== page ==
"Well, Maynard, it was mainly because the Federal Reserve got carried away in its anti-inflationary zeal. Egged on by an administration that claimed it could spur economic growth by tax incentives, the Fed concentrated single-mindedly on fighting inflation. It kept credit very tight for a long time and refused to let up even when the automobile and building industries yelled 'Uncle.' When some of us warned they were going too far, they responded that Keynesian policies had gotten us into this mess."
There was a long silence, and everybody around the table began to fidget. Finally, Keynes spoke.
"Well, I never trusted central bankers anyway. But what about the elected officials? Surely your president and Congress don't relish such high unemployment. How did they let such a thing happen?"
"I know you'll find this hard to believe, Maynard,"I said. "But the president and much of the Congress encouraged the tight-money policy. In fact, lately they have been raising taxes and searching desperately for ways to cut expenditures. They seem more concerned with the deficit than with the unemployment rate."
"Wait a second," he interjected. "I explained years ago why deficits were appropriate during recessions and why efforts to close them courted disaster. I know I never convinced Hoover, but I thought Roosevelt understood. Don't your current political leaders and their economic advisers advocate public spending and tax cuts to get out of recessions?"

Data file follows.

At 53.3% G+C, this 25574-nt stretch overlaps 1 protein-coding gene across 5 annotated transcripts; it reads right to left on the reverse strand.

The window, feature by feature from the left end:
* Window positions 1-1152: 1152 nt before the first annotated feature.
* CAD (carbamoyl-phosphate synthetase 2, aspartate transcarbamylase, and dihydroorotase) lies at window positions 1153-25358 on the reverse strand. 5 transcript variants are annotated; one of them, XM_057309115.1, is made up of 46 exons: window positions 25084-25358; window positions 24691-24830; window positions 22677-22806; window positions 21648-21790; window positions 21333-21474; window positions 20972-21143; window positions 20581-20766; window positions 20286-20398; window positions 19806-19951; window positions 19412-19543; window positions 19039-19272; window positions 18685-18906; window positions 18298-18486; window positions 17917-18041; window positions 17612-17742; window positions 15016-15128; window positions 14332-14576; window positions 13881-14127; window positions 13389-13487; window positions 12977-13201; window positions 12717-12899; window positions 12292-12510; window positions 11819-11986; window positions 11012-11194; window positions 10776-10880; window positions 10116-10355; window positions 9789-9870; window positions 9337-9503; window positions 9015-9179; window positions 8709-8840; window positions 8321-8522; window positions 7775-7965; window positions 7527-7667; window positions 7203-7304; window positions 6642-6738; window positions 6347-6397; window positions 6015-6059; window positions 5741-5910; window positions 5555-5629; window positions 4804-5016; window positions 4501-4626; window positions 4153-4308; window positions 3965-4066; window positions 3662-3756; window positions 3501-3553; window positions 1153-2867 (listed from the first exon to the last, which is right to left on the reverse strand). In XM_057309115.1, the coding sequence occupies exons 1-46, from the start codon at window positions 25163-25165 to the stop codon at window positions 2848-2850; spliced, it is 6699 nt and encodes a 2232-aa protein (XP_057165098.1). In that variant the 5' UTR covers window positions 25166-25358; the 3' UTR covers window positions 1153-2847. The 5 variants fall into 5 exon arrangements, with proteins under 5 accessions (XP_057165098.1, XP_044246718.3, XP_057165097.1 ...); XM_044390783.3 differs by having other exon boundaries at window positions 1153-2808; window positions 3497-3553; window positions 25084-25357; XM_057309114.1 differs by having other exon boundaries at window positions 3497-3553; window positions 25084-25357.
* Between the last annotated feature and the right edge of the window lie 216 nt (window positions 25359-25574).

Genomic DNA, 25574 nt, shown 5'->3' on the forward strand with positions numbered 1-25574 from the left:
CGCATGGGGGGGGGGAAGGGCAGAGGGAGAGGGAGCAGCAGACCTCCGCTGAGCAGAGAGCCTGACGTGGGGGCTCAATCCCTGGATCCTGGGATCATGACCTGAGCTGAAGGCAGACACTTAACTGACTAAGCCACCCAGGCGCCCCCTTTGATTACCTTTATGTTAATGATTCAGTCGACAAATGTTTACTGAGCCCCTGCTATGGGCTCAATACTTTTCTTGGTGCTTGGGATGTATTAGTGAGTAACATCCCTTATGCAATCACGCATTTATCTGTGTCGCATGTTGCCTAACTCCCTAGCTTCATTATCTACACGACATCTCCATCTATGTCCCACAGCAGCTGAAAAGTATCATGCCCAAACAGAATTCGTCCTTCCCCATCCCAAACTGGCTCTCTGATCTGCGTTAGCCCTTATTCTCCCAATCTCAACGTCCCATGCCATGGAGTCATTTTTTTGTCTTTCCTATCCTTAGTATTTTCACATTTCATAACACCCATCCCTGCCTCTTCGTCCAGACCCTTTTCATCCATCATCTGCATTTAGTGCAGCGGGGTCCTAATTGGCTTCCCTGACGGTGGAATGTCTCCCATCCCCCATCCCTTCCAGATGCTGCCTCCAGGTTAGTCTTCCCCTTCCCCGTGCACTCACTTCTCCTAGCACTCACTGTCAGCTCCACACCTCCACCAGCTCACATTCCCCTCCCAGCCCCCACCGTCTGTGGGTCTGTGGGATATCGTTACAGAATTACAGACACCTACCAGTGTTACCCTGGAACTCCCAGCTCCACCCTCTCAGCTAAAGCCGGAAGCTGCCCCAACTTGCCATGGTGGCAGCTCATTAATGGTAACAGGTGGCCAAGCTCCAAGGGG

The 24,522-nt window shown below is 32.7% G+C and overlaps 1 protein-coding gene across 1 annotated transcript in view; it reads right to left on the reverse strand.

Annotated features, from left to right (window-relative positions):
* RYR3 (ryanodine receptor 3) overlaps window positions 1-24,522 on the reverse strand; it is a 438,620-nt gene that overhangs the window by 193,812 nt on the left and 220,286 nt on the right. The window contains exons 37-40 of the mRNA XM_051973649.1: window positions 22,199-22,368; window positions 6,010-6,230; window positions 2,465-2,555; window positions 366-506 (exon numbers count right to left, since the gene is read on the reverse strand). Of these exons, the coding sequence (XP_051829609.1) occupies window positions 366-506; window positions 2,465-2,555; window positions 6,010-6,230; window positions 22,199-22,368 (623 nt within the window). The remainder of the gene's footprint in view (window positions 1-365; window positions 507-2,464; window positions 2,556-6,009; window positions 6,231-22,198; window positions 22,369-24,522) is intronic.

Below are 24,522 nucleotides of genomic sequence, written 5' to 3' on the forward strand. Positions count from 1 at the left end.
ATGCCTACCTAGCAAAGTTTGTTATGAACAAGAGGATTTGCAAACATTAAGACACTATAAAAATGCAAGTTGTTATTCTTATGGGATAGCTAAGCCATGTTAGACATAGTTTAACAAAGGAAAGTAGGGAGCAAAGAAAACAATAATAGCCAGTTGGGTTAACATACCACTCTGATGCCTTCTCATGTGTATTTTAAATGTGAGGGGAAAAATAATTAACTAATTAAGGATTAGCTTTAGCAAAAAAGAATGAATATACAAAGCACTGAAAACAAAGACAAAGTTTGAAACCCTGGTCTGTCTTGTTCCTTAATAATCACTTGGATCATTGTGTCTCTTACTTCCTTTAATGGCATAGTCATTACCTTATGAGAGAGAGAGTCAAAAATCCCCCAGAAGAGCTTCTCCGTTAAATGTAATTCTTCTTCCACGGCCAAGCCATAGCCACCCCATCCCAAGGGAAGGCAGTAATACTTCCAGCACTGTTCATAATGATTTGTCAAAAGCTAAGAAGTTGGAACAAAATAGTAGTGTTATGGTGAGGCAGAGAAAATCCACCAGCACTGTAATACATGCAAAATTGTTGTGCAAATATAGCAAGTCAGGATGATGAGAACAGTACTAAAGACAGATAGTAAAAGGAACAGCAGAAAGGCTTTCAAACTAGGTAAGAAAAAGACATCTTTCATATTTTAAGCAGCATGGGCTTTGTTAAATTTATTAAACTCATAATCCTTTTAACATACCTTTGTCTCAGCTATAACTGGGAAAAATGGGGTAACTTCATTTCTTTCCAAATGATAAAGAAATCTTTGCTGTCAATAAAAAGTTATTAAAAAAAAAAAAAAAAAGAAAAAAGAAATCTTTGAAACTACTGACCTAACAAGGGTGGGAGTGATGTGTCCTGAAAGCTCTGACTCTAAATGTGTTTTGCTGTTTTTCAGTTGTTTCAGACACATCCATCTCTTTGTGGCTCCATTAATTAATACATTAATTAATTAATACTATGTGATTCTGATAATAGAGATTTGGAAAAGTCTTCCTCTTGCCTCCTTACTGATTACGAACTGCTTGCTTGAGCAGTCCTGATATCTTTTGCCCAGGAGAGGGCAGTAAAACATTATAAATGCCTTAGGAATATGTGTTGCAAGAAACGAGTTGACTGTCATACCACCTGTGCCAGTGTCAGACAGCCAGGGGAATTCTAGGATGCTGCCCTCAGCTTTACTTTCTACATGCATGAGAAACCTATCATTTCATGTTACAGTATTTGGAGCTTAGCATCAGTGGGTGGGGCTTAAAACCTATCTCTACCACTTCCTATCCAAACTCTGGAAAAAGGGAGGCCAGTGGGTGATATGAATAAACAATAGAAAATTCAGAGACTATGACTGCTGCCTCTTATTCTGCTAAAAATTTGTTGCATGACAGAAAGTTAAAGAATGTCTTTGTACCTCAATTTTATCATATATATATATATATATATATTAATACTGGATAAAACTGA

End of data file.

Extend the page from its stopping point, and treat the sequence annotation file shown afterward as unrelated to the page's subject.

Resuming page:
"They advocate tax cuts, alright," I answered. "But if I told you their reason, you would turn over in your grave again. As to public spending, they scoff at the idea. In fact, they claim that further deficit spending would deepen the recession."
"How in the world could that happen?" Keynes inquired. He had died before the New Math was taught in the schools.
"Well, it's a bit hard to explain," I said, "since the reasoning isn't very sound. Some claim that higher deficits 'crowd out' private borrowers by forcing interest rates up."
"Keynesians have always known that," he objected. "But how can anyone possible worry about such a thing when there is so much slack in the economy?"
"Beats me," I said. "Frankly, I think it's terribly muddled thinking. Many of us have been saying for a long time that we should change the policy mix toward a tighter fiscal policy and a looser monetary policy. But some people hear only the first half of the message. They think that closing the budget deficit will help even if monetary policy does not change. It's crazy."
"Well," said Keynes wearily. "I think I've heard enough. This is all very disappointing. When I died in 1946, I thought no industrial nation would ever again suffer from double-digit unemployment. Now I hear that the unemployment rate in America is over 10 percent and politicians are doing nothing to cure it. It's very disconcerting. I hope that the next time somebody conjures me up, it will be in England, where people have more sense."
Miss Twickham looked up in surprise, obviously thinking of Mrs. Thatcher. But it was so close to Keynes 100th birthday that I didn't have the heart to tell him.